Second, it has been said that when Jesus entered the waters of baptism, He was not baptized by the waters, rather, His Baptism was one in which all the created waters of this world were, in a sense, “baptized” by Him. By entering into the waters, Jesus sanctified water and poured forth His grace making all water the future source of salvation.

Third, the Baptism of Jesus was an epiphany. It was a moment of manifestation. As He emerged from the waters, “Heaven was opened and the Holy Spirit descended upon him in bodily form like a dove. And a voice came from Heaven, ‘You are my beloved Son; with you I am well pleased.’” This manifestation of the sonship and divinity of Jesus took place in a physical, audible and visible form so that all present would know, without question, that Jesus was the Son of the Father. Thus, His baptism is a way in which the Father introduced His Son and His Son’s mission to the world.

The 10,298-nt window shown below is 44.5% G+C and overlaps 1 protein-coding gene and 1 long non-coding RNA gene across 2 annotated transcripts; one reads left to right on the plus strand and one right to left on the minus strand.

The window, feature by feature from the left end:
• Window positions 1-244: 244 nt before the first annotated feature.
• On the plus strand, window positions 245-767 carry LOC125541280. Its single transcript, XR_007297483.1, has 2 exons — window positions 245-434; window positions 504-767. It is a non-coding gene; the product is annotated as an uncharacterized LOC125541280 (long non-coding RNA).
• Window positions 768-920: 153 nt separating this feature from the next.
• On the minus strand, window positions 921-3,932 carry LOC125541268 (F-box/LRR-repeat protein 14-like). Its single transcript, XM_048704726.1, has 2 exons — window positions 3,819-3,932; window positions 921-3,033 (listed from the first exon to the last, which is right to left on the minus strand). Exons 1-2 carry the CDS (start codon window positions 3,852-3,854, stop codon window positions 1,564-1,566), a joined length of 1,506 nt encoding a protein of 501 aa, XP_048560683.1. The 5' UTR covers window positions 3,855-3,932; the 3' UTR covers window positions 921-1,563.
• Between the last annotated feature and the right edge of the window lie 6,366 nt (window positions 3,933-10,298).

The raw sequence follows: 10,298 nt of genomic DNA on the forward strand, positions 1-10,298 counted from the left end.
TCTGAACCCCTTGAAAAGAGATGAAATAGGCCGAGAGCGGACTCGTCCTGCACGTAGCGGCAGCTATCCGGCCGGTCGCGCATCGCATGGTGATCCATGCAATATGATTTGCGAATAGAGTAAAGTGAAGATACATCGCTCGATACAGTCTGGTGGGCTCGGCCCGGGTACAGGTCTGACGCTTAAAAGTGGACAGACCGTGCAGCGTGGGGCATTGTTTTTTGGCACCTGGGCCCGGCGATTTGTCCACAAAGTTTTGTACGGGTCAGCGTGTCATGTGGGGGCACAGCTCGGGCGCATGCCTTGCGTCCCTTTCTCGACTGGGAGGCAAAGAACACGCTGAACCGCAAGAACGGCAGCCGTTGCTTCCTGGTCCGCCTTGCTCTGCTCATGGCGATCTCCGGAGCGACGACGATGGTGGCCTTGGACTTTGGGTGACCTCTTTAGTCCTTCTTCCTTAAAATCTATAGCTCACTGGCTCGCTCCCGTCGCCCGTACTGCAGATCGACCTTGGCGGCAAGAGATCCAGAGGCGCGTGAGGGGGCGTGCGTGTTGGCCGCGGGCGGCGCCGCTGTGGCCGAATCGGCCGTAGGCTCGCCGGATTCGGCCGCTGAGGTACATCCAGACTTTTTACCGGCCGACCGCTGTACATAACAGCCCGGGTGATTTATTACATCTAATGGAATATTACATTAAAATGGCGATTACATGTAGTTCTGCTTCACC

As we prepare to begin Ordinary Time, reflect, today, upon these words of the Father at the Baptism of Jesus. Hear the Father speaking to You about the divinity of His Son. Turn your eyes to Jesus and prepare yourself to follow Him and to heed every word He speaks. He was sent into this world to draw us to the Father, allow Him to fulfill that mission in your own life.

Lord, I believe that You are the Son of the Eternal Father and the Savior of the World. I believe that You have brought about a new era of grace and truth and that I am called to follow You wherever You lead. As we begin this liturgical season of Ordinary Time, may it be a time of extraordinary grace in which I daily heed Your voice. Jesus, I trust in You.




Dear parishioners,

Happy Epiphany!!